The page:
Assemblywoman Annette Robinson (D-Brooklyn), who introduced a bill that would require cops to shoot to wound rather than shoot to kill, is facing outrage from cops who say it could put police lives in danger. But it turns out that Robinson herself believes she is not qualified to assess the dangers of police shoot outs. She just wants them to stop, and tells the Post, "Not being a police officer, I would not be able to discuss the instance or the time that happens, but I do know that it happens, most often in the communities that I represent, and it happens too often."

Angry lawmakers and cops say that the decision isn't hers to make, and that in a life-or-death situation, criminals won't follow shoot-to-wound rules. Police Commissioner Ray Kelly said the bill "makes no sense to anyone who knows anything about law enforcement." This incarnation of the bill was sponsored by Robinson and Assemblyman Darryl Towns after the shooting of Sean Bell in 2006, but—fun fact—it was actually first introduced in 2000 by none other than then-Senator David Paterson, in the wake of the shooting of Amadou Diallo.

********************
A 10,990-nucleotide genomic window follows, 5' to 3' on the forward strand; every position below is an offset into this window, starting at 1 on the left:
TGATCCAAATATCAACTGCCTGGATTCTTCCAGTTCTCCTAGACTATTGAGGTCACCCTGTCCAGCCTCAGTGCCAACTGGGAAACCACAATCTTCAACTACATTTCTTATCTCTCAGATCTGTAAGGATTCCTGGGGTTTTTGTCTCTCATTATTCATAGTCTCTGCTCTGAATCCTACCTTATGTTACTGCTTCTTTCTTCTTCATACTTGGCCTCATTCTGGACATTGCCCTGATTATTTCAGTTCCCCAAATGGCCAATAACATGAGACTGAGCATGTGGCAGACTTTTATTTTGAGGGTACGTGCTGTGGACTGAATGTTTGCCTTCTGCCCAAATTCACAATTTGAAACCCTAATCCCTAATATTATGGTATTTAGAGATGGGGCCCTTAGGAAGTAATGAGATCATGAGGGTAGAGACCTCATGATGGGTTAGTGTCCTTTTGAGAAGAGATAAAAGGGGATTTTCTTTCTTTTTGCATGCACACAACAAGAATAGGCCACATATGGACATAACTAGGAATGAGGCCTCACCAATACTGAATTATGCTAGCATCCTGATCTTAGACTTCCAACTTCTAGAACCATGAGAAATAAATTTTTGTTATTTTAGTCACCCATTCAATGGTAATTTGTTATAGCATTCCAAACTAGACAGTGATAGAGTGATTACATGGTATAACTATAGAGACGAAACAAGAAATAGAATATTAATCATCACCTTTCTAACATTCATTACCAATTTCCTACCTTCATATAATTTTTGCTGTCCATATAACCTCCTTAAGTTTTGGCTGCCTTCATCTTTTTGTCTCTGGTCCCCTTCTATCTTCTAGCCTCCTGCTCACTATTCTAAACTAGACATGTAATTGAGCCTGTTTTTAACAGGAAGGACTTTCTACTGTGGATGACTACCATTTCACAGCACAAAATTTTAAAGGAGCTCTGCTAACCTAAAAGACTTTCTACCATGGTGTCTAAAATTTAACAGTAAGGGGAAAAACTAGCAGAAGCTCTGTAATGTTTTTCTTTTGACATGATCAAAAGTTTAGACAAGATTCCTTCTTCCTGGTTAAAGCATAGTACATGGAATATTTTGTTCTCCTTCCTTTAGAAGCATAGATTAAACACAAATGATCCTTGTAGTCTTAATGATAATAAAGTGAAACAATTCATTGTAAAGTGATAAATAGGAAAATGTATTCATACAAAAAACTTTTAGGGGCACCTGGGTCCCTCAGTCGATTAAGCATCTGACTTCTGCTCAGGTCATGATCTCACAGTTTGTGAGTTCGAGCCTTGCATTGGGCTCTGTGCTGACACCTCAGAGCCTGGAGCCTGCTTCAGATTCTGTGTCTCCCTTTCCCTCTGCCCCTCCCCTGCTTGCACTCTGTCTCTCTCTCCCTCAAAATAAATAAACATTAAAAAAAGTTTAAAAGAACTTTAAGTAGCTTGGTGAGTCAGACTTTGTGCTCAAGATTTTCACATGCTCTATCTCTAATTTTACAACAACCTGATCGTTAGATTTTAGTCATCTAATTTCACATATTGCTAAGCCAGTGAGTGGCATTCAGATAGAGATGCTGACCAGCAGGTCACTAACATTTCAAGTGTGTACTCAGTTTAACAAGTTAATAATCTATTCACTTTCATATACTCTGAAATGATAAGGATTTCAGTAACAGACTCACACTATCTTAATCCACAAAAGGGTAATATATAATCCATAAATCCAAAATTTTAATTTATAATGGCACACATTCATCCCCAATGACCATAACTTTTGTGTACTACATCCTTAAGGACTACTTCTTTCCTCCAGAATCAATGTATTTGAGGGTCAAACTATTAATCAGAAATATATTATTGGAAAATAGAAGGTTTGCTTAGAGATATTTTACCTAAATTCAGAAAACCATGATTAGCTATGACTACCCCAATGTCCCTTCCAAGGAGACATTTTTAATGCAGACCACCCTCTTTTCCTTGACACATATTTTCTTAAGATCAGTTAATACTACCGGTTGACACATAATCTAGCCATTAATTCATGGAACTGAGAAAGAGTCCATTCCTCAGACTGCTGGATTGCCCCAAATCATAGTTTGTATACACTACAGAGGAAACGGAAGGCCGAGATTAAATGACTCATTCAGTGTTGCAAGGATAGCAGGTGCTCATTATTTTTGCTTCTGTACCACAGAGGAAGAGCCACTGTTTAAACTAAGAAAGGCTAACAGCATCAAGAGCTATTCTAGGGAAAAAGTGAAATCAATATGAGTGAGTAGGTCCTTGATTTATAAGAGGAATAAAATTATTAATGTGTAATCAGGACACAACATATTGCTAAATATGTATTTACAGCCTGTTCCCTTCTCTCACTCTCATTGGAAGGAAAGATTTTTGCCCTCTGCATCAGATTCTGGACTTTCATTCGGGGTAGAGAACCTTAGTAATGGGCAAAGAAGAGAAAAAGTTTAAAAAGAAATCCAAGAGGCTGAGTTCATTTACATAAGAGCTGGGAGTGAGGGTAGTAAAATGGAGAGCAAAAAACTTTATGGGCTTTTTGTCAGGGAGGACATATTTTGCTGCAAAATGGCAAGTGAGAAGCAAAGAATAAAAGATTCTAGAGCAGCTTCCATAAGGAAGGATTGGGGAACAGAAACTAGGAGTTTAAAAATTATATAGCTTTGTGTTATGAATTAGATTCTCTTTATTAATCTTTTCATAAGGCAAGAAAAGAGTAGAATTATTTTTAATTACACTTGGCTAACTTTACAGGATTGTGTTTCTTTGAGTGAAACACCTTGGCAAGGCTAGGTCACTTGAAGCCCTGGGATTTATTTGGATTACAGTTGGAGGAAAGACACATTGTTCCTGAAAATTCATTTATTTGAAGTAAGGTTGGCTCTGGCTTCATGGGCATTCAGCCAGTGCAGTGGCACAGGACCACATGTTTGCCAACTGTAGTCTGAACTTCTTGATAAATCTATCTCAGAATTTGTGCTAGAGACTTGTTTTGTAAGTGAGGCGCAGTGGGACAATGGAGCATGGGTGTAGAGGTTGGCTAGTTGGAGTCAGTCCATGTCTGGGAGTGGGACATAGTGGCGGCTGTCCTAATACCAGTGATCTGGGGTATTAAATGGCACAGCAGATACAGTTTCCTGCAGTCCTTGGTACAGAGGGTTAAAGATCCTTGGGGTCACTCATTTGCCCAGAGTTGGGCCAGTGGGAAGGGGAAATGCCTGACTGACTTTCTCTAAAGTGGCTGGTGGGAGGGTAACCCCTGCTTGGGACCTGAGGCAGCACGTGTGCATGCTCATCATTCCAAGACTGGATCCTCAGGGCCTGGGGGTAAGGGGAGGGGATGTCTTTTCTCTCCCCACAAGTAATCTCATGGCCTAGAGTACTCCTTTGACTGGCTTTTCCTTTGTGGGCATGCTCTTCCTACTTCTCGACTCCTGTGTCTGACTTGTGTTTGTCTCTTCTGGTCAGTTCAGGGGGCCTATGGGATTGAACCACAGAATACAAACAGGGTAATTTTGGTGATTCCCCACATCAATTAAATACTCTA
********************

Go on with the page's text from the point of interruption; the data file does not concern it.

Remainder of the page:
Though Towns hopes the bill would "open up a dialogue regarding police procedures," experts say that the bill wouldn't make any difference. Brooklyn DA Charles Hynes said, "It's unrealistic to think cops can shoot someone in the leg in the heat of the moment," and police expert Dr. Maki Haberfeld told WABC that no police force in the world has a shoot to wound policy in dire situations. She said, "The Polish police tried to train officers to shoot at body parts and there were casualties and they basically gave up. It's a very dangerous perspective."